America is experiencing a period of economic health, but history shows that this upward economy will not last indefinitely. The working poor is concerned that illegal immigrants may be holding down wages and taking the few unskilled jobs that are available (Kirschten 16). These are legitimate fears that call into question the government’s ability to regulate immigration. Tax paying citizens are also concerned that the tax dollars they pay each year are being used to help educate illegal immigrants and not those who are rightfully in this country (Amselle 60). When there is a large population of immigrants in an area citizens tend to view them in a hostile manner because of the perceived notion that illegal immigrants are using resource meant for legal residents (Bean 204).
The United States immigration policy does not allow people to immigrate if they are expected to be dependant on public services. Yet in 1993 approximately 12% of the 5.9 million recipients of Supplemental Security Income benefits were immigrants, which account for about 5% of the population (Mont 15). Statistics such as these add to the growing anti-immigrant sentiment among American citizens. This anti-immigrant attitude was clearly reflected in 1994 with the passing of California’s Proposition 187 (Kirschten 16). Although Proposition 187 was aimed at curbing the health care cost of illegal immigrants, most Americans simply see it as an immigrant issue and pay little attention to details concerning the status of those immigrants actually receiving benefits. Actions such as Proposition 187 can create a very hostile and possibly dangerous atmosphere for all immigrants (Kirschten 16).
The main concern with illegal immigration is the strain it can place upon the economy. Illegal immigration is not only bad for the nation, but for the illegal immigrant as well (Mont 16).Illegal workers have no recourse in the law makes them susceptible to unscrupulous business people who will exploit them simply to make money. The supply of illegal workers has created a part of the United States business economy that works outside government regulations (Suro 34). Illegal immigrants face lower wages, unsafe work environments, and a lack of benefits. This in turn keeps wages low and makes it difficult for legal residents to get these jobs. Most employers are looking at the bottom line and illegal immigrant workers mean fewer wages and benefits cost, which add up to more profit. The government passed laws in 1986 making it unlawful to hire illegal immigrants; then they failed to fund the enforcement of these same laws (Suro 32).
In reality illegal aliens make up less than “2% of the population,” but what seems like an insignificant number of people have had great impact on our nation (Suro 50). The irony of the entire situation is that while the nation is calling for an end to illegal immigration, no one is forcing illegal immigrants to leave (Suro 35). While illegal aliens violate the law with their presence, we guarantee their children access to public education and emergency medical care (Suro 35). This is just one example of the many contradictions in America’s immigration policies.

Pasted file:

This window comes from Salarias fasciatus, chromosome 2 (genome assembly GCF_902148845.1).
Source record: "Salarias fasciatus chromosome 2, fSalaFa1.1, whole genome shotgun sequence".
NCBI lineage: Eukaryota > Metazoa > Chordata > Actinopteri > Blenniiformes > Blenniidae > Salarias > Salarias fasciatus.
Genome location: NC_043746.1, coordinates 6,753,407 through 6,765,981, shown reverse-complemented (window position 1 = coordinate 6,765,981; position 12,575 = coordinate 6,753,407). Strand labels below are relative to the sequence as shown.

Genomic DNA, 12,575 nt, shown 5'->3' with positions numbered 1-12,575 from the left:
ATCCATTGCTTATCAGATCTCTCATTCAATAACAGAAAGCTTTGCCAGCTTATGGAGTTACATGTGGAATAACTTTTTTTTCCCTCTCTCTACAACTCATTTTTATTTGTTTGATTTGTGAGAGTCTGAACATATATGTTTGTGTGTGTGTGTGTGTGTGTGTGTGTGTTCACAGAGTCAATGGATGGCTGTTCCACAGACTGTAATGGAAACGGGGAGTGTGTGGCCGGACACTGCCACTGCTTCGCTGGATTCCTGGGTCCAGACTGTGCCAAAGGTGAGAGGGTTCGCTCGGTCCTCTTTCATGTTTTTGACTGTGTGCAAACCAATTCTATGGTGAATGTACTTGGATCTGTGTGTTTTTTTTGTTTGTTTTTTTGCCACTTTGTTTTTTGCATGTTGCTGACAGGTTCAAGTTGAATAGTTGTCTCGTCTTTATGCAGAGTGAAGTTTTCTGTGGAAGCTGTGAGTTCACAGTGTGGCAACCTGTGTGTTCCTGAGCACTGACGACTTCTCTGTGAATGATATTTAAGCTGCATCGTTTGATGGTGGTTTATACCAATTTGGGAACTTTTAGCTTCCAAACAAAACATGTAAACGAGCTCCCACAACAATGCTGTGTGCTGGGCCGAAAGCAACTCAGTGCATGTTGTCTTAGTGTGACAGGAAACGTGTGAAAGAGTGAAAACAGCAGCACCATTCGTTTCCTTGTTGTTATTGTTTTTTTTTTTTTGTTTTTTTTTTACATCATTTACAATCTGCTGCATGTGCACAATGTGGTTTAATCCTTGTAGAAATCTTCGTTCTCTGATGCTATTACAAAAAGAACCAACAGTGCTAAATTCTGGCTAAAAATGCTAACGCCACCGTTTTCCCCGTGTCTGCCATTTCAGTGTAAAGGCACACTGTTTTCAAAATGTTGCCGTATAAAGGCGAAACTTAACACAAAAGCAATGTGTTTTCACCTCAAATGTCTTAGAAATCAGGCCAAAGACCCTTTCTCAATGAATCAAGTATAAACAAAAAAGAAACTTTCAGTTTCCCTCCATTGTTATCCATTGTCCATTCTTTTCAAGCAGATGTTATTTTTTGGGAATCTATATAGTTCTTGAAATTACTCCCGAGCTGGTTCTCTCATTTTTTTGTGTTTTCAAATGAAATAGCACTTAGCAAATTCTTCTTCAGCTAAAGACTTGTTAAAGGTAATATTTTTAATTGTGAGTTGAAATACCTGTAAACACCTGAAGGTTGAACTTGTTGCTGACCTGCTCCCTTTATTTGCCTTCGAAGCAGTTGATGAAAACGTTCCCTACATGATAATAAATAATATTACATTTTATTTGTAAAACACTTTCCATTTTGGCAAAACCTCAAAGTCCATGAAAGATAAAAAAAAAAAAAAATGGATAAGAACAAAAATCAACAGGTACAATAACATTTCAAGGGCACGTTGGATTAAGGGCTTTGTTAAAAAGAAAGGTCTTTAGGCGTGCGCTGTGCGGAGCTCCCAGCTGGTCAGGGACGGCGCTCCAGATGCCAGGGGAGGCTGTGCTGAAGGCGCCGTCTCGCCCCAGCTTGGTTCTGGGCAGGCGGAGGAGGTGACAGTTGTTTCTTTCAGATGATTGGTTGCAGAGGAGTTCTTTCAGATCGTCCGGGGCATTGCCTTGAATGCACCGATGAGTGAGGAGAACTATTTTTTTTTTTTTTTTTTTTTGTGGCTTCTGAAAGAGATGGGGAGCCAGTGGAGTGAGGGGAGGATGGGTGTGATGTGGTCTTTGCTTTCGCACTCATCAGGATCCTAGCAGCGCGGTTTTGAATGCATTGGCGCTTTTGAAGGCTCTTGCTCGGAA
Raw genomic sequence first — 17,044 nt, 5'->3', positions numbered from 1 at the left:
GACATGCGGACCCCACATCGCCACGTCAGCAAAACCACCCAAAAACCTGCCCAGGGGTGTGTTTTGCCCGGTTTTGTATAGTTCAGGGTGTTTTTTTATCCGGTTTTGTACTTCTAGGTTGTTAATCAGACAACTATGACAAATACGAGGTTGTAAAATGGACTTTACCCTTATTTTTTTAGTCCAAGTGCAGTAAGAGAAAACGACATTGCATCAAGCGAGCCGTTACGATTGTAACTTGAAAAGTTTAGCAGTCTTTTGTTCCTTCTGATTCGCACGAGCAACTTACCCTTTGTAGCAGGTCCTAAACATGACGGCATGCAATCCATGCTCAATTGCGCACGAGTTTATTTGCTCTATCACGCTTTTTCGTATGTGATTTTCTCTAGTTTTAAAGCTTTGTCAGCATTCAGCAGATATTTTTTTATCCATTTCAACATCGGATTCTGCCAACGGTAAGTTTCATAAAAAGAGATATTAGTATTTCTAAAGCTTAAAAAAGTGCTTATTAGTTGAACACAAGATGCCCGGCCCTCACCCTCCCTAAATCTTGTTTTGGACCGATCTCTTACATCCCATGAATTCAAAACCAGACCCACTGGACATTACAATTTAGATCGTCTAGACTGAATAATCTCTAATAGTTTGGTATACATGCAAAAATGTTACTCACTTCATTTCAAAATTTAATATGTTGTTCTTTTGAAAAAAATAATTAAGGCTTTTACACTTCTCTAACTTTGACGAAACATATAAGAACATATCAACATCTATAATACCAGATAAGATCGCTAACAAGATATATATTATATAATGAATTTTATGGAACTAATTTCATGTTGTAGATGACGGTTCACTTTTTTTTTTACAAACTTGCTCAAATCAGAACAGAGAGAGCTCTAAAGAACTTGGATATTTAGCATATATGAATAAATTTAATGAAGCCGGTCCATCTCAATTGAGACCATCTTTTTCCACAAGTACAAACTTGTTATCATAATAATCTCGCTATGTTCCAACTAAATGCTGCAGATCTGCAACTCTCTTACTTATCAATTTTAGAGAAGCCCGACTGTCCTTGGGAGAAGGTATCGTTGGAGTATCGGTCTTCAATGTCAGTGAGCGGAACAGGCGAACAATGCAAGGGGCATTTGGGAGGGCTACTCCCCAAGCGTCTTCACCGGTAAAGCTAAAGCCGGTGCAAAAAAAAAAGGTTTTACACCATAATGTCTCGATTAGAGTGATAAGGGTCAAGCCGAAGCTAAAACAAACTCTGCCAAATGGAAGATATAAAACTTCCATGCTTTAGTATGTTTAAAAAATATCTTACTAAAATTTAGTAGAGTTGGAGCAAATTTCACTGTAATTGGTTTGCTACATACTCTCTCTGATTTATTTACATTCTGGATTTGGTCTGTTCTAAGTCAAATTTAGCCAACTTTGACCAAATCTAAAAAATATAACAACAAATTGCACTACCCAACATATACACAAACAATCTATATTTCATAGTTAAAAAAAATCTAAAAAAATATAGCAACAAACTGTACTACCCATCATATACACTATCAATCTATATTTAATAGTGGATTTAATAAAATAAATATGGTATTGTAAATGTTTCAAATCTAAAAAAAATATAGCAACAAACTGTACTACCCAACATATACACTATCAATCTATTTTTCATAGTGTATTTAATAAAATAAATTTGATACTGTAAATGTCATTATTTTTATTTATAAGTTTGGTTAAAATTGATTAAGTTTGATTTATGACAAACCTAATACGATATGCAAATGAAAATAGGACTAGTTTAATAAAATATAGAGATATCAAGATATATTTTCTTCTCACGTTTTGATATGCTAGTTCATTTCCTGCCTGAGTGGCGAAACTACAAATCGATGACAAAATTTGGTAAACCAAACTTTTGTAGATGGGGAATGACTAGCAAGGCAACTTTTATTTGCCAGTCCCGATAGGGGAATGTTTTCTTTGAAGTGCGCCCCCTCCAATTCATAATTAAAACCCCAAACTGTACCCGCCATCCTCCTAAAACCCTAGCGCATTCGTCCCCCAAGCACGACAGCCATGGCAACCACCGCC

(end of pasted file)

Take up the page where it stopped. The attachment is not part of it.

These contradictions are what lead to the frustration many people feel toward a system that is no longer in control. Many citizens, especially the working poor, feel that illegal immigrants receive more benefits then they deserve. The reality of illegal immigration is that it has been an increasingly difficult problem to solve. For three decades now our government has been trying to find ways to alleviate the number of illegal immigrants in the nation. One attempt was the Amnesty program in the mid-90’s for those who had been in the country since 1992 (Suro 40). However, this covered only about 60% of the illegal population and drew much debate from California. Which is ironic seeing as how California is often at the forefront of the campaign against illegal immigration (Suro 40). Illegal immigration has become a familiar part of American society and will not likely see much improvement in the next millennium.
Our government has tried to curb the flow of illegal immigrants with such actions as the North American Free Trade Agreement NAFTA, which is expected to reduce illegal migration from Mexico (U.S. Immigration . . . 5). The problem is the timing of such policies; NAFTA is expected to work only after a decade in which Mexico can produce the jobs needed. The INS also reported that by the year 2000, the population of prime labor age in America would drop by 8.5 million (U.S. Immigation. . . 5). That is a large loss of labor and can only be offset by the immigrant population. The key is to make sure that the legal immigrant population offsets this decrease. That is what the government attempted to do with the Illegal Immigration Reform and Immigrant Responsibility Act of 1996 (Marley 880). The intent was to cut back on crime, terrorism, and welfare fraud. However, they fell short of their intent because the inadvertently clumped all immigrants together, both legal and illegal (Marley 885).
America will continue to allow immigrants to enter the country for numerous reasons; such as those who take up a common cause against a foreign foe, as a gesture of shame after some foreign debacle, for economic reasons, and for purely humanitarian purposes (United States). Recently we saw our government agree to accept 20,000 Kosovar refugees, and financially help with 20,000 more in Albania (United States). Now 20,000 is a tiny gesture in the big picture, but in a world of crises how often can our government afford such gestures. Can America continue to play the role of the last true hope for the “huddled masses” of the world?
In the past, Americans were proud to be that one shining hope in the world. They were willing to accept the tired and poor, but America has changed and immigration must change also. To those in underdeveloped countries the Statue of Liberty and her invitation to a better life must be hard to resist. What they do not see is what lies beyond her golden torch, a country teeming with people in fierce competition for that elusive dream of a better life. The days of “give me your tired, your poor” may have to end, but our door should always be open to those longing to work toward a better tomorrow in a land of freedom.
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Bean, Frank D., Barry Edmonston, and Jefferey S. Passel. Undocumented Migration to the United States:IRCA and the Experience of the 1980’s.Washington: The Urban Institute Press, 1990.
Briggs, Vernon M., Jr. Mass Immigration and the National Interest. 2nd ed. Armonk: Sharpe, 1996.
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Kirschten, Dick. “Supply and Demand.” Government Executive 31 (May 1999): 16.
Marley, Bruce Robert. “Exiling the new felons:The consequences of the retroactive application of aggravated felony convictions to lawful permanent residents.” San Diego Law Review 35 (1998 Summer): 855-895.